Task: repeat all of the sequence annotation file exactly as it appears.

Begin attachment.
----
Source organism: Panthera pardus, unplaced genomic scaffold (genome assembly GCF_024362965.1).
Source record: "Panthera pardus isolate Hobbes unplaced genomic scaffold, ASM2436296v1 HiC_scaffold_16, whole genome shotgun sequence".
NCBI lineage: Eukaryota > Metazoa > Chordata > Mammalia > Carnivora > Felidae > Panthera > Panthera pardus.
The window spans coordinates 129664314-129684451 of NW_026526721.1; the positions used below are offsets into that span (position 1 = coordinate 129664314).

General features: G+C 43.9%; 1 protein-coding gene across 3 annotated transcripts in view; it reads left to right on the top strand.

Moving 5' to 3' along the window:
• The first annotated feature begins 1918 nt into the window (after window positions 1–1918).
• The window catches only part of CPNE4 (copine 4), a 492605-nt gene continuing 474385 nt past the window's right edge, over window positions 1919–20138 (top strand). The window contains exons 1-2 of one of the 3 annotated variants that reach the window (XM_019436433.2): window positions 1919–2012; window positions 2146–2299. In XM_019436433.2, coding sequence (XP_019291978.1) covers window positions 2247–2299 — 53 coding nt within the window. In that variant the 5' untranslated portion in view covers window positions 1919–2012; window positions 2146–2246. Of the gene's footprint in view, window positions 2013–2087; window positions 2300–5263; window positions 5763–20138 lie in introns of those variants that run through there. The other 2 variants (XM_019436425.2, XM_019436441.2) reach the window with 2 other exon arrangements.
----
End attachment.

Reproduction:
Source organism: Panthera pardus, unplaced genomic scaffold (genome assembly GCF_024362965.1).
Source record: "Panthera pardus isolate Hobbes unplaced genomic scaffold, ASM2436296v1 HiC_scaffold_16, whole genome shotgun sequence".
NCBI lineage: Eukaryota > Metazoa > Chordata > Mammalia > Carnivora > Felidae > Panthera > Panthera pardus.
The window spans coordinates 129664314-129684451 of NW_026526721.1; the positions used below are offsets into that span (position 1 = coordinate 129664314).

General features: G+C 43.9%; 1 protein-coding gene across 3 annotated transcripts in view; it reads left to right on the top strand.

Moving 5' to 3' along the window:
• The first annotated feature begins 1918 nt into the window (after window positions 1–1918).
• The window catches only part of CPNE4 (copine 4), a 492605-nt gene continuing 474385 nt past the window's right edge, over window positions 1919–20138 (top strand). The window contains exons 1-2 of one of the 3 annotated variants that reach the window (XM_019436433.2): window positions 1919–2012; window positions 2146–2299. In XM_019436433.2, coding sequence (XP_019291978.1) covers window positions 2247–2299 — 53 coding nt within the window. In that variant the 5' untranslated portion in view covers window positions 1919–2012; window positions 2146–2246. Of the gene's footprint in view, window positions 2013–2087; window positions 2300–5263; window positions 5763–20138 lie in introns of those variants that run through there. The other 2 variants (XM_019436425.2, XM_019436441.2) reach the window with 2 other exon arrangements.